Terraform is one of the most popular open source infrastructure-as-code tools out there, and it works great for managing resources on Google Cloud. When you’re just kicking the tires and learning how to use Terraform with Google Cloud, having the owner role on the project and running Terraform yourself makes things very easy. That’s because with unlimited permissions, you can focus on understanding the syntax and functionality without getting distracted by any issues caused by missing IAM permissions.
However, once you’re past that, or if it’s just not possible in the project you’re working from, it’s a good idea to limit your own permissions and get into the habit of running your Terraform code as one or more service accounts with just the right set of IAM roles. A service account is a special kind of account that is typically used by applications and virtual machines in your Google Cloud project to access APIs and services. Applications and users can authenticate as a service account using generated service account keys.
The downside to this approach is that it creates a security risk as soon as the key is generated and distributed. Any user with access to a service account key, whether authorized or not, will be able to authenticate as the service account and access all the resources for which the service account has permissions. Fortunately, there’s another way to run Terraform code as a service that’s generally safer – service account impersonation.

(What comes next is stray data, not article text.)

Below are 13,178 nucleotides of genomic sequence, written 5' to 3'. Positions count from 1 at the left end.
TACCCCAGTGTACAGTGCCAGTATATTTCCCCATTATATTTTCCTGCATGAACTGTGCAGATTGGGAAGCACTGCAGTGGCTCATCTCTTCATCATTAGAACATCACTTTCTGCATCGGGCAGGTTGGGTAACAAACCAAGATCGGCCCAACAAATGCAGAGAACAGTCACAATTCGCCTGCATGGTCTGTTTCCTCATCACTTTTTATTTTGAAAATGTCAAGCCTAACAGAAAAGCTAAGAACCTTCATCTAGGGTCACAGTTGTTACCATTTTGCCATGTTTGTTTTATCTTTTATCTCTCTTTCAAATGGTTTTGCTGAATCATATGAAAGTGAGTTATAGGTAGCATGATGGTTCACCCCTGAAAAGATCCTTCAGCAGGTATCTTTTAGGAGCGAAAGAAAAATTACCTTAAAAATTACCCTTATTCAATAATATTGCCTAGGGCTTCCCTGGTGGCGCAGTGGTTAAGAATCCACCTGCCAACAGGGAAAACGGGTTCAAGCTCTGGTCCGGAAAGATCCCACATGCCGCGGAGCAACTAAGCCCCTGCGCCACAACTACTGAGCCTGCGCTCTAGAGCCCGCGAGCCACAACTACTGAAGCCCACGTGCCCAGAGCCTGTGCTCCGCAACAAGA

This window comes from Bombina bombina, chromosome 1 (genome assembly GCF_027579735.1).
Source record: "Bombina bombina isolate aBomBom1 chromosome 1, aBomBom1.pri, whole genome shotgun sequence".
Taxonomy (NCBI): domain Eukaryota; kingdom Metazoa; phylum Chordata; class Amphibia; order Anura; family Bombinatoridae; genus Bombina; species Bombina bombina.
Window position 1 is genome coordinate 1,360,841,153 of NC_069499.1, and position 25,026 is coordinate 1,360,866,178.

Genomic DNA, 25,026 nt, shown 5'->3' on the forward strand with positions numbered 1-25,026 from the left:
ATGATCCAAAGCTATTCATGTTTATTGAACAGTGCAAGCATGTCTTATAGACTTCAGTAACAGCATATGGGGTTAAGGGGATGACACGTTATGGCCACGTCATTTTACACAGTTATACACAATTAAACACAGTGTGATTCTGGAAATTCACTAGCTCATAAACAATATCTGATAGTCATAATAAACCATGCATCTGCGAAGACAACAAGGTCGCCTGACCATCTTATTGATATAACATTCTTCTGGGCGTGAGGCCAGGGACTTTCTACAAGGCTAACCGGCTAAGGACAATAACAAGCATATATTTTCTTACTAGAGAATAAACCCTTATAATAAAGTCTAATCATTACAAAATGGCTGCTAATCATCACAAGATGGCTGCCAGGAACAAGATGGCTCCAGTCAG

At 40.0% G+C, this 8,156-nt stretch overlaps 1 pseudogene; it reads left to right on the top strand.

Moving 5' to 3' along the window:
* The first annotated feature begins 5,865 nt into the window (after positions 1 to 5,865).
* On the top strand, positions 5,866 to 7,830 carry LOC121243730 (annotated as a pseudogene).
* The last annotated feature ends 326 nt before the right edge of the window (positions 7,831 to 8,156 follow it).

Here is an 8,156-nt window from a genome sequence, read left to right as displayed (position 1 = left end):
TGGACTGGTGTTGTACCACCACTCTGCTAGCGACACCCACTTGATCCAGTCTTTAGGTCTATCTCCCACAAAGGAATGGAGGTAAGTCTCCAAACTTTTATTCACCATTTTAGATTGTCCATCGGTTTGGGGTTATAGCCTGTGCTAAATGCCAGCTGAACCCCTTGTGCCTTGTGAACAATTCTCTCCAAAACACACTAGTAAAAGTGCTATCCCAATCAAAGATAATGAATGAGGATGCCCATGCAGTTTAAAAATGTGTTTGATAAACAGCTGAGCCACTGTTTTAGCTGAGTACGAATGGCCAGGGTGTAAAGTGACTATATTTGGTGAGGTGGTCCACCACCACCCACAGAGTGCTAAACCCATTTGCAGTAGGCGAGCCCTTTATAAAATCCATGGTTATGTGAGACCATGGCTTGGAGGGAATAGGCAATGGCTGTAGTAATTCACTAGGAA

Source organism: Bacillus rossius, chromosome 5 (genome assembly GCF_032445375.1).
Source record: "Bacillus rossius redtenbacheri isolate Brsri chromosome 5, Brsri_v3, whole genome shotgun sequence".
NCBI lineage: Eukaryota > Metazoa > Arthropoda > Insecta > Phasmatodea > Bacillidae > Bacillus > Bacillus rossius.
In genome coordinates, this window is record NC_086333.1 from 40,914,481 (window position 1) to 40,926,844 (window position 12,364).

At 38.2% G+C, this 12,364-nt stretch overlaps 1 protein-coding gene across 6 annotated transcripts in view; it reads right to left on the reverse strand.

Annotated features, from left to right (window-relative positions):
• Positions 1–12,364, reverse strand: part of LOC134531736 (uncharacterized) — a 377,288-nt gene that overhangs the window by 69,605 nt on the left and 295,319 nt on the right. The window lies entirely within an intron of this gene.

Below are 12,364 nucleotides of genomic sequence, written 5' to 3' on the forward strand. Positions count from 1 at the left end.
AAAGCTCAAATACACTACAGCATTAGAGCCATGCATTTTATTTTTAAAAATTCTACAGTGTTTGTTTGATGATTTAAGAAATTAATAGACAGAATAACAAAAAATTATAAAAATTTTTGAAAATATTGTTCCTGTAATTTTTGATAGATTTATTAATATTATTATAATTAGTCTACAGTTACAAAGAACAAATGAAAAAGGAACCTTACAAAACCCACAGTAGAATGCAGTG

Creating resources as a service account
To begin creating resources as a service account you’ll need two things. First, you’ll need a service account in your project that you’ll use to run the Terraform code. This service account will need to have the permissions to create the resources referenced in your code. Second, you’ll need to have the Service Account Token Creator IAM role granted to your own user account. This role enables you to impersonate service accounts to access APIs and resources. The IAM role can be granted on the project’s IAM policy, thereby giving you impersonation permissions on all service accounts in the project. However, if you’re adhering to the principle of least privilege, the role should be granted to you on the service account’s IAM policy instead.
Once you have a service account and the Service Account Token Creator role, you can impersonate service accounts in Terraform in two ways: set an environment variable to the service account’s email or add an extra provider block in your Terraform code.
For the first method, set the
GOOGLE_IMPERSONATE_SERVICE_ACCOUNT environment variable to that service account’s email. For example: